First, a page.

Speciation via interspecific or intergeneric hybridization and polyploidization triggers genomic responses involving genetic and epigenetic alterations. Such modifications may be induced by small RNAs, which affect key cellular processes, including gene expression, chromatin structure, cytosine methylation and transposable element (TE) activity. To date, the role of small RNAs in the context of wide hybridization and polyploidization has received little attention. In this work, we performed high-throughput sequencing of small RNAs of parental, intergeneric hybrid, and allopolyploid plants that mimic the genomic changes occurring during bread wheat speciation. We found that the percentage of small RNAs corresponding to miRNAs increased with ploidy level, while the percentage of siRNAs corresponding to TEs decreased. The abundance of most miRNA species was similar to midparent values in the hybrid, with some deviations, as seen in overrepresentation of miR168, in the allopolyploid. In contrast, the number of siRNAs corresponding to TEs strongly decreased upon allopolyploidization, but not upon hybridization. The reduction in corresponding siRNAs, together with decreased CpG methylation, as shown here for the Veju element, represent hallmarks of TE activation. TE-siRNA downregulation in the allopolyploid may contribute to genome destabilization at the initial stages of speciation. This phenomenon is reminiscent of hybrid dysgenesis in Drosophila.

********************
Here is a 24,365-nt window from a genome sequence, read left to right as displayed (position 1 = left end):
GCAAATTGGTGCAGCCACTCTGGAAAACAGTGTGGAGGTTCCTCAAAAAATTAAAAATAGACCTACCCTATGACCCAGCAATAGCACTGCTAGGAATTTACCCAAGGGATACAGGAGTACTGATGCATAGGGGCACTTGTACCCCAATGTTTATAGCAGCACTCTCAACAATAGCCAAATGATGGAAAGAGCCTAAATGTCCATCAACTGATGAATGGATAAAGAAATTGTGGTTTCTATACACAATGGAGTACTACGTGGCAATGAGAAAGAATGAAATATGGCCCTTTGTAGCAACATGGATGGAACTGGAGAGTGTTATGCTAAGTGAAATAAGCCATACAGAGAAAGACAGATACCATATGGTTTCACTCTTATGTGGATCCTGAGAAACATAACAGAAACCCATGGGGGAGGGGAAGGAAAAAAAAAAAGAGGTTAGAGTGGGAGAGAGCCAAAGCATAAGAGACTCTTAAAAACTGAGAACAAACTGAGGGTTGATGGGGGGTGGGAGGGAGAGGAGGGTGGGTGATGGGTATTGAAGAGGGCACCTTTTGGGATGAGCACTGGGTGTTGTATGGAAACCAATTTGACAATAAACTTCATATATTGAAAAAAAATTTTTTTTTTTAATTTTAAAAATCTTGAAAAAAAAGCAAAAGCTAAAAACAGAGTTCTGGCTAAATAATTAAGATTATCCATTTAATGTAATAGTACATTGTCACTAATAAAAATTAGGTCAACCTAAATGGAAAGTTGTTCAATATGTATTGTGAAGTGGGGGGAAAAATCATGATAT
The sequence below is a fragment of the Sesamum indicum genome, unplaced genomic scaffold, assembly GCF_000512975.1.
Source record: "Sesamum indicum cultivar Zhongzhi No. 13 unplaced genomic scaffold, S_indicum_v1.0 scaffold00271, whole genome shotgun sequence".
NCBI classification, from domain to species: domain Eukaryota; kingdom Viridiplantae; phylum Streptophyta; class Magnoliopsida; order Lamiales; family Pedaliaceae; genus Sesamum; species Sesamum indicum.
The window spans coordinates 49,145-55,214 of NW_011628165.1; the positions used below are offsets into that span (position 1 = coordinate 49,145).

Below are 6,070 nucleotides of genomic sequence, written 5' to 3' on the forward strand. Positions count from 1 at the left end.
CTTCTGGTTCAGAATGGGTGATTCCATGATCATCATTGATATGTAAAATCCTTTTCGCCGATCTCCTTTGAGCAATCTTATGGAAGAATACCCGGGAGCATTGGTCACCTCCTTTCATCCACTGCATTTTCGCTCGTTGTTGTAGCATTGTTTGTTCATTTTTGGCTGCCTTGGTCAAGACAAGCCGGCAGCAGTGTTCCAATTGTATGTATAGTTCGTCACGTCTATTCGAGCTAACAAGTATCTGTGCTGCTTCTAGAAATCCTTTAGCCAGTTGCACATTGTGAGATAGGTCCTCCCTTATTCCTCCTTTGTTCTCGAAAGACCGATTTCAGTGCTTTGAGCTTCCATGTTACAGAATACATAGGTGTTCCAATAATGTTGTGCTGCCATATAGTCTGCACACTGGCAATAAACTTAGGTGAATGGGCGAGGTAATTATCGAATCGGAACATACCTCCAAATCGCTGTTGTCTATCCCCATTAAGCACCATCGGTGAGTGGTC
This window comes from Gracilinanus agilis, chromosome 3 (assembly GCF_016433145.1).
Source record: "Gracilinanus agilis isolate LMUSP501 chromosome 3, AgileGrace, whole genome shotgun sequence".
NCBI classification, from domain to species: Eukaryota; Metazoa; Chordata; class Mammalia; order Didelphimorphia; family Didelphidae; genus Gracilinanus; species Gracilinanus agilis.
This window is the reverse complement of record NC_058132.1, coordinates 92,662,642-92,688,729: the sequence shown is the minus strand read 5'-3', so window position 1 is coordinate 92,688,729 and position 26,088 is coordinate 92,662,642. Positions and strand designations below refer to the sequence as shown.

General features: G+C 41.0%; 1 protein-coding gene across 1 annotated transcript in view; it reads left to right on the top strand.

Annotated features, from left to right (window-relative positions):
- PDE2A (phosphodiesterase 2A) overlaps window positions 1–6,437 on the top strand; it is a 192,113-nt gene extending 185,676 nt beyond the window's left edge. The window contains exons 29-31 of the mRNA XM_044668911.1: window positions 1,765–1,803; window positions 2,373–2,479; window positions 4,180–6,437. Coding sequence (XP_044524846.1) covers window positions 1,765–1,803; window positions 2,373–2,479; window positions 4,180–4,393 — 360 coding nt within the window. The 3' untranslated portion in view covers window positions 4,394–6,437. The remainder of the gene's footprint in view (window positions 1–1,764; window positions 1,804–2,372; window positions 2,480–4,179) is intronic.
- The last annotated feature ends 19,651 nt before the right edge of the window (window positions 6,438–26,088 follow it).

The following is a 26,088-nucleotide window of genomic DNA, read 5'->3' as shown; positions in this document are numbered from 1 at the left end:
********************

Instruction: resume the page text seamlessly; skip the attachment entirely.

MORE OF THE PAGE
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http://dx.doi.org/10.1534/genetics.111.128348DOI Listing
http://www.ncbi.nlm.nih.gov/pmc/articles/PMC3122319PMC
June 2011

Homologous recombination in plants: an antireview.

Methods Mol Biol 2011 ;701:51-65

Department of Plant Sciences, The Weizmann Institute of Science, Rehovot, Israel.

Homologous recombination (HR) is a central cellular process involved in many aspects of genome maintenance such as DNA repair, replication, telomere maintenance, and meiotic chromosomal segregation. HR is highly conserved among eukaryotes, contributing to genome stability as well as to the generation of genetic diversity. It has been intensively studied, for almost a century, in plants and in other organisms. In this antireview, rather than reviewing existing knowledge, we wish to underline the many open questions in plant HR. We will discuss the following issues: how do we define homology and how the degree of homology affects HR? Are there any plant-specific HR qualities, how extensive is functional conservation and did HR proteins acquire new functions? How efficient is HR in plants and what are the cis and the trans factors that regulate it? Finally, we will give the prospects for enhancing the rates of gene targeting and meiotic HR for plant breeding purposes.
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http://dx.doi.org/10.1007/978-1-61737-957-4_3DOI Listing
April 2011